As many readers will not have failed to notice, some cherry trees at present in blossom are a real spectacle. But have not the recent nights of frost had an adverse effect on them? Might the cherry harvest be affected?
Fortunately, thanks to preventive measures such as the burning of candles between the rows of cultivated trees, it is hoped this summer’s cherry harvest will not have been too adversely affected.
The positioning of so many lit candles in rows between the trees is a sight in itself. One local producer taking this preventive action is Philipp Hotz of the Hotzenhof farm in Baar, who placed almost 200 candles out in this way to protect his 800 cherry trees from the early morning cold, the fourth April he has done so. In fact, this spring he has spent as much as CHF 5,000 on 350 candles, enough to keep the cold causing damage for up to ten hours.
As Hotz himself confirmed, the effort has been well worth it, with only a few cherry trees adversely affected, namely those in an adjacent area where 20 of them grow naturally, and where the effort of trying to protect them, with rain protection, too, was not worth the trouble. All blossom has been lost there, meaning no cherries and a financial loss of CHF 3,000.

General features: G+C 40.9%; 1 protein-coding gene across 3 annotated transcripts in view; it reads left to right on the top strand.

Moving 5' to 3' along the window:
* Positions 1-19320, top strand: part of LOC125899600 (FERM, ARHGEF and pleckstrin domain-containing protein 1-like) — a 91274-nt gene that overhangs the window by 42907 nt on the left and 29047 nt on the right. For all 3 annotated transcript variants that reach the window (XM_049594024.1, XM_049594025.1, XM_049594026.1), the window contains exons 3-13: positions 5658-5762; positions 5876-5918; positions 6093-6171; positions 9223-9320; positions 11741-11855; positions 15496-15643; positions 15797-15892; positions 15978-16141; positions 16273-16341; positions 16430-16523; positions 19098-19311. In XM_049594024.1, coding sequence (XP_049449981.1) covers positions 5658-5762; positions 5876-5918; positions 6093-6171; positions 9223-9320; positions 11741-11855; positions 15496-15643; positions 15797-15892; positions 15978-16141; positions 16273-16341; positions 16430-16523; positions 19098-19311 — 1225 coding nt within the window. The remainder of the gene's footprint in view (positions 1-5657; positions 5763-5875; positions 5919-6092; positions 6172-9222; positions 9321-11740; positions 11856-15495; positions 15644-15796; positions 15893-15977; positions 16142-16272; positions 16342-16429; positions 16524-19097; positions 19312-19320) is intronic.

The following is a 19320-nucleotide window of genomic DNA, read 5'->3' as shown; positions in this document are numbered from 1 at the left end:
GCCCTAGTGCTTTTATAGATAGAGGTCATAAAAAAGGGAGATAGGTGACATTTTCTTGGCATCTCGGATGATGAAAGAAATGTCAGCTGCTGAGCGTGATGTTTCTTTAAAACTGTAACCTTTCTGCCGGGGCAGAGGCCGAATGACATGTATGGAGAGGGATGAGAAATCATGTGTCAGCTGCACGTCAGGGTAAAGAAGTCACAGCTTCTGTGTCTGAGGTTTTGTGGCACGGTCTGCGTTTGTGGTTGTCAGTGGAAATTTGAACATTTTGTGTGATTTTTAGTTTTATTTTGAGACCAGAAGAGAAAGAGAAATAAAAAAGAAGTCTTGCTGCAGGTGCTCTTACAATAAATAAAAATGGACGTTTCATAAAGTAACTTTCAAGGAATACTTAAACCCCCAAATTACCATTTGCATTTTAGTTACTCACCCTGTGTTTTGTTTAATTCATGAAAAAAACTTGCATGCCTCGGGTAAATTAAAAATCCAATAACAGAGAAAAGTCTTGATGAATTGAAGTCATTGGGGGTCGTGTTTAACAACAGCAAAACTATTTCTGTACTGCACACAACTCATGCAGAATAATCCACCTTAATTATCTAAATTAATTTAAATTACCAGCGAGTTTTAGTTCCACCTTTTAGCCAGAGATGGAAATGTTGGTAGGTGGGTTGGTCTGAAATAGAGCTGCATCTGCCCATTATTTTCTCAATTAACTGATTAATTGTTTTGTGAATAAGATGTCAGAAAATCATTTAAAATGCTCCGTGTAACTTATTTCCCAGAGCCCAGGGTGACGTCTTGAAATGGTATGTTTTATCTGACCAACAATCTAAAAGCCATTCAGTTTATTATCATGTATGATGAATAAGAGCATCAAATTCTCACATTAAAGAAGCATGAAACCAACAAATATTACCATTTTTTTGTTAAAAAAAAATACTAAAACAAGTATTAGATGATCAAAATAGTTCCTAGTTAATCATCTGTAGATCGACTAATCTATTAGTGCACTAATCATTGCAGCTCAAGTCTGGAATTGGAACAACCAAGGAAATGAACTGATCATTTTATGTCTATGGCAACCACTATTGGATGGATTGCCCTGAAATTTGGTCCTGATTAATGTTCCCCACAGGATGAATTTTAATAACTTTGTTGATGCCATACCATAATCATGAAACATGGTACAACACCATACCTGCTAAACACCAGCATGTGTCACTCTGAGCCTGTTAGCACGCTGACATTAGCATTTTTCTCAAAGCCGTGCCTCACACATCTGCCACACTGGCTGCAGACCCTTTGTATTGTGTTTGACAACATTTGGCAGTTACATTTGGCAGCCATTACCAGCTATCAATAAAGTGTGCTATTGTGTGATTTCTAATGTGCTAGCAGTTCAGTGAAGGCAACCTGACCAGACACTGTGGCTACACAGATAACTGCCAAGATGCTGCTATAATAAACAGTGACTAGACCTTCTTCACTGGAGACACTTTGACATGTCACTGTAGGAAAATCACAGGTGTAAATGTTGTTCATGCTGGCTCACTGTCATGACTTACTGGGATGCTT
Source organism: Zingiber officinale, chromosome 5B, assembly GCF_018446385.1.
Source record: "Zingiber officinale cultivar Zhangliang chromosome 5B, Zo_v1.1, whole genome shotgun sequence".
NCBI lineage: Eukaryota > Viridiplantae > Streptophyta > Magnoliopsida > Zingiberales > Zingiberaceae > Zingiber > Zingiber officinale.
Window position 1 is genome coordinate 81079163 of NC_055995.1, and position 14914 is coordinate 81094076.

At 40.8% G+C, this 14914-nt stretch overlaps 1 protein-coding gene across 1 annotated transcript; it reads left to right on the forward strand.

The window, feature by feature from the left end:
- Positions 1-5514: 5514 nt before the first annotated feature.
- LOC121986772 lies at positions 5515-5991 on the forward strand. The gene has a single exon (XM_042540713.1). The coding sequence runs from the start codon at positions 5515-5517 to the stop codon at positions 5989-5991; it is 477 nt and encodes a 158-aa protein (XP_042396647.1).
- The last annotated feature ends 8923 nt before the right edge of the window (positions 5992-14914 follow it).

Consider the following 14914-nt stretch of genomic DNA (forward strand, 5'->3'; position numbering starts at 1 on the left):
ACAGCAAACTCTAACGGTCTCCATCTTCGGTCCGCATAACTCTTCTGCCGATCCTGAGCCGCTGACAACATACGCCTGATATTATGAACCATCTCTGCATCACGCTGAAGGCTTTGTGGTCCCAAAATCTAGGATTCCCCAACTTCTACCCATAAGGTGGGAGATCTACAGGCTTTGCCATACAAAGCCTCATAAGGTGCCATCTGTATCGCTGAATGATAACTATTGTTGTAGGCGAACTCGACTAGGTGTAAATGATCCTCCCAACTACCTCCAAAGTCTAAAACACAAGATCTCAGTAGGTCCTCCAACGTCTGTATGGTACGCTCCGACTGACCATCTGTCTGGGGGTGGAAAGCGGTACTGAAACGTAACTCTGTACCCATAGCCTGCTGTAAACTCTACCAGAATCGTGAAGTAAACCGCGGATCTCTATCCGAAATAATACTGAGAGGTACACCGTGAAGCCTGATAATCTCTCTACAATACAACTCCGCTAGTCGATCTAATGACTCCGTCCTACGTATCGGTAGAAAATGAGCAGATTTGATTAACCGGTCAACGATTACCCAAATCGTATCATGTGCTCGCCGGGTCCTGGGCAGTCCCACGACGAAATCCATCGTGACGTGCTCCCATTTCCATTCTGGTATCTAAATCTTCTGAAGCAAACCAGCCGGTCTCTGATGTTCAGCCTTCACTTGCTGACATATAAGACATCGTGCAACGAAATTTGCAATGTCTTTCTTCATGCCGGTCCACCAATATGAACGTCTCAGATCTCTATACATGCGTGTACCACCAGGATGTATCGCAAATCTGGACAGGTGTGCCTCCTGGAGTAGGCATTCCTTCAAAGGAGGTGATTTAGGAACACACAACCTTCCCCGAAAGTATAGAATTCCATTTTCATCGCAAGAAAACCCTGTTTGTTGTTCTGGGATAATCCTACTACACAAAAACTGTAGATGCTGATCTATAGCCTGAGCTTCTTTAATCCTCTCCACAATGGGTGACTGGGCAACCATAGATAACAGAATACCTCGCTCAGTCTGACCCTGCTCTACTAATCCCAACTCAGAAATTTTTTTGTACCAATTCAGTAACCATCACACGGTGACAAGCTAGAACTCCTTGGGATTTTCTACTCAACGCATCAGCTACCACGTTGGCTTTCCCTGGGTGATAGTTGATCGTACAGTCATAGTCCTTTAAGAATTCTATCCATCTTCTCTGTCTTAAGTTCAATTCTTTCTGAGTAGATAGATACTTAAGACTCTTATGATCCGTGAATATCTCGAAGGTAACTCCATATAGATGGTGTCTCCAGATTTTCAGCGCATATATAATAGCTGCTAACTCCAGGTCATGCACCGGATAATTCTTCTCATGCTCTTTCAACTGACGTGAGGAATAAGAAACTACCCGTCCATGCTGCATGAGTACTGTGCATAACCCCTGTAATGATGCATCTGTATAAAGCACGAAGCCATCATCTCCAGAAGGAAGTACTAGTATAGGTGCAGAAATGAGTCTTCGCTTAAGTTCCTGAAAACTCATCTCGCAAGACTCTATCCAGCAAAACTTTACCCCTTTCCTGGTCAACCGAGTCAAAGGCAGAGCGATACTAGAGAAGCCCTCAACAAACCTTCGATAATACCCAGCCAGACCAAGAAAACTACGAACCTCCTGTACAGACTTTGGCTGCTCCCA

Despite these losses, Hotz is optimistic about this summer’s cherry harvest, especially now the temperatures are rising. “From 12°C it is warm enough for bees to go around pollinating,” he said.
Only a short distance away further south, fruit-grower Sepp Burri has managed without putting any candles out this year, possibly because his trees benefit from being on a slope. And as Markus Hunkeler, who is responsible for special crops in the canton, confirmed, it is unlikely there will be any more problems with frost this year, though this cannot be guaranteed until after the three Ice Saints’ Days (11,12 and 13 May) as they are known; this, in contrast to the problems frost caused in 2017.
This article is based one by Laura Sibold.